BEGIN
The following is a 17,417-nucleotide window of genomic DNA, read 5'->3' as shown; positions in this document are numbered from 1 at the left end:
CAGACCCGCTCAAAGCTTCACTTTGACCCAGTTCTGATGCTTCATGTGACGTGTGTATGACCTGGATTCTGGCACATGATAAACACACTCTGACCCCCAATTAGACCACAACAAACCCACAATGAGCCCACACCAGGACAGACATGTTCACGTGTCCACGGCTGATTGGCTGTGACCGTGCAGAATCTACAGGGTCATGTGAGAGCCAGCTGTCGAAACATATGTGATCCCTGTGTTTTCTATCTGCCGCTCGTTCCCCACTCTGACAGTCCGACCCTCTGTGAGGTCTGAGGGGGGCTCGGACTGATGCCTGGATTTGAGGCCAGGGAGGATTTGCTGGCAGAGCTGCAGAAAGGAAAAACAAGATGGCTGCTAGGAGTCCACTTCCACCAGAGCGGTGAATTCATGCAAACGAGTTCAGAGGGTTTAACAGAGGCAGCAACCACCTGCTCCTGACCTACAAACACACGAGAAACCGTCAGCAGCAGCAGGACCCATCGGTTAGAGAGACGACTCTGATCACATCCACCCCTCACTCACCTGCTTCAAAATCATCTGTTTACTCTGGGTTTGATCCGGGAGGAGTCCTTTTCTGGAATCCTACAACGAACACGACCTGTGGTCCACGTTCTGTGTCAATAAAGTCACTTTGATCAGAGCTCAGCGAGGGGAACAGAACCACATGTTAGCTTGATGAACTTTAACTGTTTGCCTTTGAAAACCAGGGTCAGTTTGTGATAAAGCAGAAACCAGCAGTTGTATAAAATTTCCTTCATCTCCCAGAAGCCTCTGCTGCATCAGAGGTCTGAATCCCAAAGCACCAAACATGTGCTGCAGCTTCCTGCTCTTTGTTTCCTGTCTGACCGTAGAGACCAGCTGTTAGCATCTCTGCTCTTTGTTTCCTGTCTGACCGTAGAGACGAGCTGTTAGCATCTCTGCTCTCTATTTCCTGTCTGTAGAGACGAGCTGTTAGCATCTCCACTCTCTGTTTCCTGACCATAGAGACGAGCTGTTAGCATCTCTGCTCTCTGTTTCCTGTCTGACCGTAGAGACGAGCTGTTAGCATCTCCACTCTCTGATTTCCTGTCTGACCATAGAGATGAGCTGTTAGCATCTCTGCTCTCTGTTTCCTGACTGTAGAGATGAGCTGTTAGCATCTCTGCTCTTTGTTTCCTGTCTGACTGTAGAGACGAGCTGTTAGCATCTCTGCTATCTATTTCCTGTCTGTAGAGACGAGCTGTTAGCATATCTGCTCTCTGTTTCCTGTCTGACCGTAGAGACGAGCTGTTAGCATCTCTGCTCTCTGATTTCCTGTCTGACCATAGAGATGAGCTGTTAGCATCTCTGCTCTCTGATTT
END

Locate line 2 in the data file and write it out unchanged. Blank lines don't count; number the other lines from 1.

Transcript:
CAGACCCGCTCAAAGCTTCACTTTGACCCAGTTCTGATGCTTCATGTGACGTGTGTATGACCTGGATTCTGGCACATGATAAACACACTCTGACCCCCAATTAGACCACAACAAACCCACAATGAGCCCACACCAGGACAGACATGTTCACGTGTCCACGGCTGATTGGCTGTGACCGTGCAGAATCTACAGGGTCATGTGAGAGCCAGCTGTCGAAACATATGTGATCCCTGTGTTTTCTATCTGCCGCTCGTTCCCCACTCTGACAGTCCGACCCTCTGTGAGGTCTGAGGGGGGCTCGGACTGATGCCTGGATTTGAGGCCAGGGAGGATTTGCTGGCAGAGCTGCAGAAAGGAAAAACAAGATGGCTGCTAGGAGTCCACTTCCACCAGAGCGGTGAATTCATGCAAACGAGTTCAGAGGGTTTAACAGAGGCAGCAACCACCTGCTCCTGACCTACAAACACACGAGAAACCGTCAGCAGCAGCAGGACCCATCGGTTAGAGAGACGACTCTGATCACATCCACCCCTCACTCACCTGCTTCAAAATCATCTGTTTACTCTGGGTTTGATCCGGGAGGAGTCCTTTTCTGGAATCCTACAACGAACACGACCTGTGGTCCACGTTCTGTGTCAATAAAGTCACTTTGATCAGAGCTCAGCGAGGGGAACAGAACCACATGTTAGCTTGATGAACTTTAACTGTTTGCCTTTGAAAACCAGGGTCAGTTTGTGATAAAGCAGAAACCAGCAGTTGTATAAAATTTCCTTCATCTCCCAGAAGCCTCTGCTGCATCAGAGGTCTGAATCCCAAAGCACCAAACATGTGCTGCAGCTTCCTGCTCTTTGTTTCCTGTCTGACCGTAGAGACCAGCTGTTAGCATCTCTGCTCTTTGTTTCCTGTCTGACCGTAGAGACGAGCTGTTAGCATCTCTGCTCTCTATTTCCTGTCTGTAGAGACGAGCTGTTAGCATCTCCACTCTCTGTTTCCTGACCATAGAGACGAGCTGTTAGCATCTCTGCTCTCTGTTTCCTGTCTGACCGTAGAGACGAGCTGTTAGCATCTCCACTCTCTGATTTCCTGTCTGACCATAGAGATGAGCTGTTAGCATCTCTGCTCTCTGTTTCCTGACTGTAGAGATGAGCTGTTAGCATCTCTGCTCTTTGTTTCCTGTCTGACTGTAGAGACGAGCTGTTAGCATCTCTGCTATCTATTTCCTGTCTGTAGAGACGAGCTGTTAGCATATCTGCTCTCTGTTTCCTGTCTGACCGTAGAGACGAGCTGTTAGCATCTCTGCTCTCTGATTTCCTGTCTGACCATAGAGATGAGCTGTTAGCATCTCTGCTCTCTGATTT